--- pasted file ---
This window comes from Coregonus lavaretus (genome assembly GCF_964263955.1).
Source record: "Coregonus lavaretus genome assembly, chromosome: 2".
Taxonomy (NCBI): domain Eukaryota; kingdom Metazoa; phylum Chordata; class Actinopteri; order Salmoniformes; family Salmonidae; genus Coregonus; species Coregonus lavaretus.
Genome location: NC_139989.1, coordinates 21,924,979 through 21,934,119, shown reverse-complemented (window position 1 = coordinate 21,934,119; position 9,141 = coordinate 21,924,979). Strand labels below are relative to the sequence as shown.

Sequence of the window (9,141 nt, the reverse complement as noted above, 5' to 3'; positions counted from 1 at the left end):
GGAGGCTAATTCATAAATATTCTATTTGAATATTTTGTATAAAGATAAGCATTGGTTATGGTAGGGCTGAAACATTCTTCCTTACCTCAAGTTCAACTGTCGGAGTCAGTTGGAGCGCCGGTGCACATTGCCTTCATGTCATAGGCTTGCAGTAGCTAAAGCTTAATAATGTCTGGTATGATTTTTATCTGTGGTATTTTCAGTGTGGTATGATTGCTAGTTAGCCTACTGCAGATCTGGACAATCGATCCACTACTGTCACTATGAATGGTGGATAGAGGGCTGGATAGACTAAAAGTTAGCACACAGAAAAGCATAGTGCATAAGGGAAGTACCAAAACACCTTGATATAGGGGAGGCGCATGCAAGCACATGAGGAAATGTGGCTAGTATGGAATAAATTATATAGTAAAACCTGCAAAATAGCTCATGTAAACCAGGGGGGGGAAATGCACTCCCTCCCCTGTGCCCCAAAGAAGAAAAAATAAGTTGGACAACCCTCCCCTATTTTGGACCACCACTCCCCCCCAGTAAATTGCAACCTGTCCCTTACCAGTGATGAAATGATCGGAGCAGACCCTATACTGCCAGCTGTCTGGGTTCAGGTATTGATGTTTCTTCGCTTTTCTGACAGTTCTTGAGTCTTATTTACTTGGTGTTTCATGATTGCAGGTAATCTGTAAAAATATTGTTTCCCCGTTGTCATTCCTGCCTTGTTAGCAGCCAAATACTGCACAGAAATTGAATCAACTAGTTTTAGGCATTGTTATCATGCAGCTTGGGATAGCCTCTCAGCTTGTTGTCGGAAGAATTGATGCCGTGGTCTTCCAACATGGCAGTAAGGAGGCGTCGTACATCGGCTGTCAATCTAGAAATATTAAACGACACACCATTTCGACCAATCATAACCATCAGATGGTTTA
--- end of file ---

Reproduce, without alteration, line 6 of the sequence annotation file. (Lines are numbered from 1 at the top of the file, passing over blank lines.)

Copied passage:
GGAGGCTAATTCATAAATATTCTATTTGAATATTTTGTATAAAGATAAGCATTGGTTATGGTAGGGCTGAAACATTCTTCCTTACCTCAAGTTCAACTGTCGGAGTCAGTTGGAGCGCCGGTGCACATTGCCTTCATGTCATAGGCTTGCAGTAGCTAAAGCTTAATAATGTCTGGTATGATTTTTATCTGTGGTATTTTCAGTGTGGTATGATTGCTAGTTAGCCTACTGCAGATCTGGACAATCGATCCACTACTGTCACTATGAATGGTGGATAGAGGGCTGGATAGACTAAAAGTTAGCACACAGAAAAGCATAGTGCATAAGGGAAGTACCAAAACACCTTGATATAGGGGAGGCGCATGCAAGCACATGAGGAAATGTGGCTAGTATGGAATAAATTATATAGTAAAACCTGCAAAATAGCTCATGTAAACCAGGGGGGGGAAATGCACTCCCTCCCCTGTGCCCCAAAGAAGAAAAAATAAGTTGGACAACCCTCCCCTATTTTGGACCACCACTCCCCCCCAGTAAATTGCAACCTGTCCCTTACCAGTGATGAAATGATCGGAGCAGACCCTATACTGCCAGCTGTCTGGGTTCAGGTATTGATGTTTCTTCGCTTTTCTGACAGTTCTTGAGTCTTATTTACTTGGTGTTTCATGATTGCAGGTAATCTGTAAAAATATTGTTTCCCCGTTGTCATTCCTGCCTTGTTAGCAGCCAAATACTGCACAGAAATTGAATCAACTAGTTTTAGGCATTGTTATCATGCAGCTTGGGATAGCCTCTCAGCTTGTTGTCGGAAGAATTGATGCCGTGGTCTTCCAACATGGCAGTAAGGAGGCGTCGTACATCGGCTGTCAATCTAGAAATATTAAACGACACACCATTTCGACCAATCATAACCATCAGATGGTTTA